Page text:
In recent days, President Joe Biden raised the nation’s cap on refugee admissions for this year to 62,500 — and some experts think that number might increase to 125,000 for the 2022 fiscal year starting in October. What does this mean for the U.S. and, perhaps more importantly, for Central Massachusetts? A virtual symposium co-facilitated by Professor Anita Häusermann Fábos will examine this question and other issues around forced migration.
“Conversations from the Refugee and Forced Migration Field,” which begins at 9 a.m. on Thursday, May 13, is the official launch of Share the Platform, a network of experts from refugee and non-refugee backgrounds working to shape forced displacement policies and programs. Fábos co-founded Share the Platform.
This virtual event will focus on how professionals, practitioners, and organizations can better value refugee experience and expertise. Four panel discussions, which will each include a refugee and non-refugee expert in the relevant field, will look at centering refugees in the fields of refugee resettlement, arts and culture, humanitarian aid, and academia.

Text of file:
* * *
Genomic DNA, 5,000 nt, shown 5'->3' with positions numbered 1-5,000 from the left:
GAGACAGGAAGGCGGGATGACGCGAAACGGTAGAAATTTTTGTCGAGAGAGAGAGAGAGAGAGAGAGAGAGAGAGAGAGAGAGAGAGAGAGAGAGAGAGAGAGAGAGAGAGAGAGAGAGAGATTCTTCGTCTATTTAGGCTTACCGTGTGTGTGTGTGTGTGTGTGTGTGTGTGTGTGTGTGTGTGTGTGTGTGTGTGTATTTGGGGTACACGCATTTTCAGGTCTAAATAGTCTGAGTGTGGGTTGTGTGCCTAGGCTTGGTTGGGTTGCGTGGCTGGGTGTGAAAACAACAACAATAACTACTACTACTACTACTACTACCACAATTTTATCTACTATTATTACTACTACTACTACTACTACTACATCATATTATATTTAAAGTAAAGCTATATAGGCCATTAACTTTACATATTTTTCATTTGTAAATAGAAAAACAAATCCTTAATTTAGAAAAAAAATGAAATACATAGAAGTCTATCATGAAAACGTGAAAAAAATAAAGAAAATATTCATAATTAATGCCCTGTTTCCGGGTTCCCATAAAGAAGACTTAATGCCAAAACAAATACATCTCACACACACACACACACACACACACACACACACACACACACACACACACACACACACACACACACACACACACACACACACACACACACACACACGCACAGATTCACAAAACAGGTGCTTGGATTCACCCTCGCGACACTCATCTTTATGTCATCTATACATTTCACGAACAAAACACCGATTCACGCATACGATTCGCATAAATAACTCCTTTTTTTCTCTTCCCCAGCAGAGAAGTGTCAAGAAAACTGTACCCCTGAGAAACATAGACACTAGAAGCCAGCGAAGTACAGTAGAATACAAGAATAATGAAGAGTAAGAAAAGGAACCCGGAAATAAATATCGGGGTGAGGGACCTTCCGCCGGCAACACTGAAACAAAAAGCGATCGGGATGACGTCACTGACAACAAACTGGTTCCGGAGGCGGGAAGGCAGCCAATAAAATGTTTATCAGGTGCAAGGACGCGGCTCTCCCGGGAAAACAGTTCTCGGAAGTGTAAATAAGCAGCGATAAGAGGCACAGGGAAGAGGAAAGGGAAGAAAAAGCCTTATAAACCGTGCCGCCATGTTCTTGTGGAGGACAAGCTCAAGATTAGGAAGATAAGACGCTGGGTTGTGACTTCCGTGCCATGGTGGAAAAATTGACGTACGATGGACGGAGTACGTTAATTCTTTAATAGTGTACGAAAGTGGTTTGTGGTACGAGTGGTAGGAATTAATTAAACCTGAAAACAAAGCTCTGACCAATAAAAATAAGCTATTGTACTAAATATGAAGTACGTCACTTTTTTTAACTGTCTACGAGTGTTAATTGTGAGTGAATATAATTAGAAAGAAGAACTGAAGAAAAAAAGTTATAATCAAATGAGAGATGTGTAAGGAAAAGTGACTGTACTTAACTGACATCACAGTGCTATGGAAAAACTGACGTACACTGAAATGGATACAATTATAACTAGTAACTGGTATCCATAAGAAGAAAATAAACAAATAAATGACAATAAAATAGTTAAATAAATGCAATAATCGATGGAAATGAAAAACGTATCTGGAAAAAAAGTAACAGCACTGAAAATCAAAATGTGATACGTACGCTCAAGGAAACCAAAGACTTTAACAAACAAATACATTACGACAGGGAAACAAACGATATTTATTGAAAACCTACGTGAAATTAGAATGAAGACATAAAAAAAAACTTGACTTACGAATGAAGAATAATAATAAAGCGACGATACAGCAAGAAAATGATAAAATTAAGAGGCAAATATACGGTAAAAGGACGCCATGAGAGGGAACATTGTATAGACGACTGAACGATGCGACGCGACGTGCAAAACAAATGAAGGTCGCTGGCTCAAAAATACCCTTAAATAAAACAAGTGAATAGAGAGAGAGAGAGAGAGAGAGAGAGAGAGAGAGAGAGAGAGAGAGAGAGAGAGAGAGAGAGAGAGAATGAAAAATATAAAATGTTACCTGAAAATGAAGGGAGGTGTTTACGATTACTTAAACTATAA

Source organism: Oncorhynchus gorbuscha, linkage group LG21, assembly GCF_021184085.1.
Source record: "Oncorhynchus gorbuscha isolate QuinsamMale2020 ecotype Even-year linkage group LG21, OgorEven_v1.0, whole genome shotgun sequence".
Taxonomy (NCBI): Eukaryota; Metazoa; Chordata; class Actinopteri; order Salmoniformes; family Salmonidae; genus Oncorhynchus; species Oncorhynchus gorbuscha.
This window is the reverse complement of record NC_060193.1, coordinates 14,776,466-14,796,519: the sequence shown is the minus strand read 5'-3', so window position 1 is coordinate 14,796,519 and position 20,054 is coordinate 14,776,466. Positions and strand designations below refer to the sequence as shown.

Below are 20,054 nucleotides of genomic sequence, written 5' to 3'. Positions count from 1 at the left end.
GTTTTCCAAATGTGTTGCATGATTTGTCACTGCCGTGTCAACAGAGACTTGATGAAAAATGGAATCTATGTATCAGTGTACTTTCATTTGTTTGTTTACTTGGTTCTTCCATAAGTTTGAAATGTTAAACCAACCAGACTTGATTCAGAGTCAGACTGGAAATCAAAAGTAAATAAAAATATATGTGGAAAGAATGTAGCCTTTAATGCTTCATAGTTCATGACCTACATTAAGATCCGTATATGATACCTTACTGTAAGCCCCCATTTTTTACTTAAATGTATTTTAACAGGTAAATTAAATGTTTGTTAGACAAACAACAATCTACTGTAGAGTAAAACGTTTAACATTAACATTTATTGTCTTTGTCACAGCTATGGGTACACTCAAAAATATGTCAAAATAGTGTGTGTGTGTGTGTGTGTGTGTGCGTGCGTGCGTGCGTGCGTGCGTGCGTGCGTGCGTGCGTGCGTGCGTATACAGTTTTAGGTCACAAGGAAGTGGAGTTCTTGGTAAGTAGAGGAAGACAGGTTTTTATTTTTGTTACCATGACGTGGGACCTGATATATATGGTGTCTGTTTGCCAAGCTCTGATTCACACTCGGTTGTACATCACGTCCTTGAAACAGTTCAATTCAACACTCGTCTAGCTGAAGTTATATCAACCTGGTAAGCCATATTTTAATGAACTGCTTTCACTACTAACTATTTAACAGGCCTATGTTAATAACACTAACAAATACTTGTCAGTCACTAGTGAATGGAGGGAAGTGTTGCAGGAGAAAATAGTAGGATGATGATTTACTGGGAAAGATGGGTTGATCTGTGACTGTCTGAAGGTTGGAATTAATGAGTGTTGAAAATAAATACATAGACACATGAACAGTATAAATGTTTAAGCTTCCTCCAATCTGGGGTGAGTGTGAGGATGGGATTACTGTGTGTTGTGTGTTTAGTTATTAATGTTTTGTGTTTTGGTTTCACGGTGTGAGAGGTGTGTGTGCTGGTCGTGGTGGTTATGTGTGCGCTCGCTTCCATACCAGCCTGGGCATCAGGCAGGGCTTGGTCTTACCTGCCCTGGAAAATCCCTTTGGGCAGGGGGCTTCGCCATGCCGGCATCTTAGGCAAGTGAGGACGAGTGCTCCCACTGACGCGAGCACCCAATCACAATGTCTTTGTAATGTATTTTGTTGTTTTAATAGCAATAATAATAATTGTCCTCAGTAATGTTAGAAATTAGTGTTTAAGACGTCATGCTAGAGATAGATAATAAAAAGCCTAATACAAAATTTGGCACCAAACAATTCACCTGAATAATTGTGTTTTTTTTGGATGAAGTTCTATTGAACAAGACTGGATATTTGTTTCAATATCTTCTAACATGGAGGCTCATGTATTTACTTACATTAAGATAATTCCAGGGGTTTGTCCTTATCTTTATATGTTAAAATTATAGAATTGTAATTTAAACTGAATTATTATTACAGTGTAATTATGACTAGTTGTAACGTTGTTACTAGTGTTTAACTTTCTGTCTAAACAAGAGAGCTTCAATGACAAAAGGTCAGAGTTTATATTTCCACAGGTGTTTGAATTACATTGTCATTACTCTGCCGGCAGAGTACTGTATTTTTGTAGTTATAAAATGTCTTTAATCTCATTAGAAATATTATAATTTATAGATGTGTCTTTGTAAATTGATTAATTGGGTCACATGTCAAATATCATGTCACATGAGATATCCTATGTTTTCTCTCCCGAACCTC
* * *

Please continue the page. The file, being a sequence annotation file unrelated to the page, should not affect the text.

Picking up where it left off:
Register for “Conversations from the Refugee and Forced Migration Field” here.
Fábos, a professor of international development and social change in the Department of International Development, Community, and Environment, and has conducted research on refugees and forced migrants across the Middle East, Europe, and the United States. She also is director of Clark’s Refugee, Forced Migration and Belonging Certificate Program.
“Resettlement does not happen as an influx. Working with partners in refugee-hosting countries such as Jordan and Lebanon, the U.S. government vets a few thousand here and there from the biggest humanitarian disasters,” says Fábos. Refugees are subject to lengthy security and background checks, and receive training and cultural orientation before they arrive in the U.S., and are sent across the entire country according to which resettlement agencies have capacity, she adds.
In 2009, at the height of resettlement, 524 refugees made their homes in Worcester. Worcester had the highest number in Massachusetts, and Massachusetts had the fifth-highest number in the U.S. Fábos and her students researched the refugee population of Worcester in 2015, which led to Shared Worlds, a research project exploring the relationships between the city’s native-born and foreign-born residents.
Last year, Fábos was featured in the International Institute of New England’s “Suitcase Stories” series.